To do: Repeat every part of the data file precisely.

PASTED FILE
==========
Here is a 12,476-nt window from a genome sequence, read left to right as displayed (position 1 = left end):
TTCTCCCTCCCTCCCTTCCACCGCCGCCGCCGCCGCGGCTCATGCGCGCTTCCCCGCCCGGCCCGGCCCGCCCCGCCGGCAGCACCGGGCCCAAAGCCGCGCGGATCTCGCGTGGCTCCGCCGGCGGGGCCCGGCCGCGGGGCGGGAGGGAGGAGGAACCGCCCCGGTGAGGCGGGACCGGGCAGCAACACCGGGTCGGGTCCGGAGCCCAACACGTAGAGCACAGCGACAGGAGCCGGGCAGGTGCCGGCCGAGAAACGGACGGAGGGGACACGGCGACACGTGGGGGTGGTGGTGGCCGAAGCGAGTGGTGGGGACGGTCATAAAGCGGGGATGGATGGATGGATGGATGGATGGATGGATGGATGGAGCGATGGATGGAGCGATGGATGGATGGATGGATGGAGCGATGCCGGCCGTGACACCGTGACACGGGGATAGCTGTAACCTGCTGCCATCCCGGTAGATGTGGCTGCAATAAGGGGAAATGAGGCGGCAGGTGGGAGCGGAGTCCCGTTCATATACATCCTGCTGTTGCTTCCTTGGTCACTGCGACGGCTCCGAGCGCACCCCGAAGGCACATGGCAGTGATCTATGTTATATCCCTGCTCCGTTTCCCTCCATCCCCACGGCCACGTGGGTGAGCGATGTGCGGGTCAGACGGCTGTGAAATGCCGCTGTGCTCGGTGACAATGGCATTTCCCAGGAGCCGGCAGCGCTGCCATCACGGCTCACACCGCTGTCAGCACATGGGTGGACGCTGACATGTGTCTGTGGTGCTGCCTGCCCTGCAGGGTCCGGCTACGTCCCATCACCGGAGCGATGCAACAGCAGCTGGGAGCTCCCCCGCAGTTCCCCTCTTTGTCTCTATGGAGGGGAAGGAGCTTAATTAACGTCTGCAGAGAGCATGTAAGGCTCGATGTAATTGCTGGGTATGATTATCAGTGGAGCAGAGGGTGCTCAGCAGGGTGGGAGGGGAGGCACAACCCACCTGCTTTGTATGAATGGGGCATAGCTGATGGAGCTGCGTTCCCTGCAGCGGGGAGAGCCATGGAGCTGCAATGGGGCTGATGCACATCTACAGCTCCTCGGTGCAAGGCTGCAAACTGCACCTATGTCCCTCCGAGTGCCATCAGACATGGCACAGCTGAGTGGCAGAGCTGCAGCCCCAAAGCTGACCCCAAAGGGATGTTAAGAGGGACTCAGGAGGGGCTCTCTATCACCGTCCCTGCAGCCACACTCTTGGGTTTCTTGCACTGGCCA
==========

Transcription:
Here is a 12,476-nt window from a genome sequence, read left to right as displayed (position 1 = left end):
TTCTCCCTCCCTCCCTTCCACCGCCGCCGCCGCCGCGGCTCATGCGCGCTTCCCCGCCCGGCCCGGCCCGCCCCGCCGGCAGCACCGGGCCCAAAGCCGCGCGGATCTCGCGTGGCTCCGCCGGCGGGGCCCGGCCGCGGGGCGGGAGGGAGGAGGAACCGCCCCGGTGAGGCGGGACCGGGCAGCAACACCGGGTCGGGTCCGGAGCCCAACACGTAGAGCACAGCGACAGGAGCCGGGCAGGTGCCGGCCGAGAAACGGACGGAGGGGACACGGCGACACGTGGGGGTGGTGGTGGCCGAAGCGAGTGGTGGGGACGGTCATAAAGCGGGGATGGATGGATGGATGGATGGATGGATGGATGGATGGAGCGATGGATGGAGCGATGGATGGATGGATGGATGGAGCGATGCCGGCCGTGACACCGTGACACGGGGATAGCTGTAACCTGCTGCCATCCCGGTAGATGTGGCTGCAATAAGGGGAAATGAGGCGGCAGGTGGGAGCGGAGTCCCGTTCATATACATCCTGCTGTTGCTTCCTTGGTCACTGCGACGGCTCCGAGCGCACCCCGAAGGCACATGGCAGTGATCTATGTTATATCCCTGCTCCGTTTCCCTCCATCCCCACGGCCACGTGGGTGAGCGATGTGCGGGTCAGACGGCTGTGAAATGCCGCTGTGCTCGGTGACAATGGCATTTCCCAGGAGCCGGCAGCGCTGCCATCACGGCTCACACCGCTGTCAGCACATGGGTGGACGCTGACATGTGTCTGTGGTGCTGCCTGCCCTGCAGGGTCCGGCTACGTCCCATCACCGGAGCGATGCAACAGCAGCTGGGAGCTCCCCCGCAGTTCCCCTCTTTGTCTCTATGGAGGGGAAGGAGCTTAATTAACGTCTGCAGAGAGCATGTAAGGCTCGATGTAATTGCTGGGTATGATTATCAGTGGAGCAGAGGGTGCTCAGCAGGGTGGGAGGGGAGGCACAACCCACCTGCTTTGTATGAATGGGGCATAGCTGATGGAGCTGCGTTCCCTGCAGCGGGGAGAGCCATGGAGCTGCAATGGGGCTGATGCACATCTACAGCTCCTCGGTGCAAGGCTGCAAACTGCACCTATGTCCCTCCGAGTGCCATCAGACATGGCACAGCTGAGTGGCAGAGCTGCAGCCCCAAAGCTGACCCCAAAGGGATGTTAAGAGGGACTCAGGAGGGGCTCTCTATCACCGTCCCTGCAGCCACACTCTTGGGTTTCTTGCACTGGCCA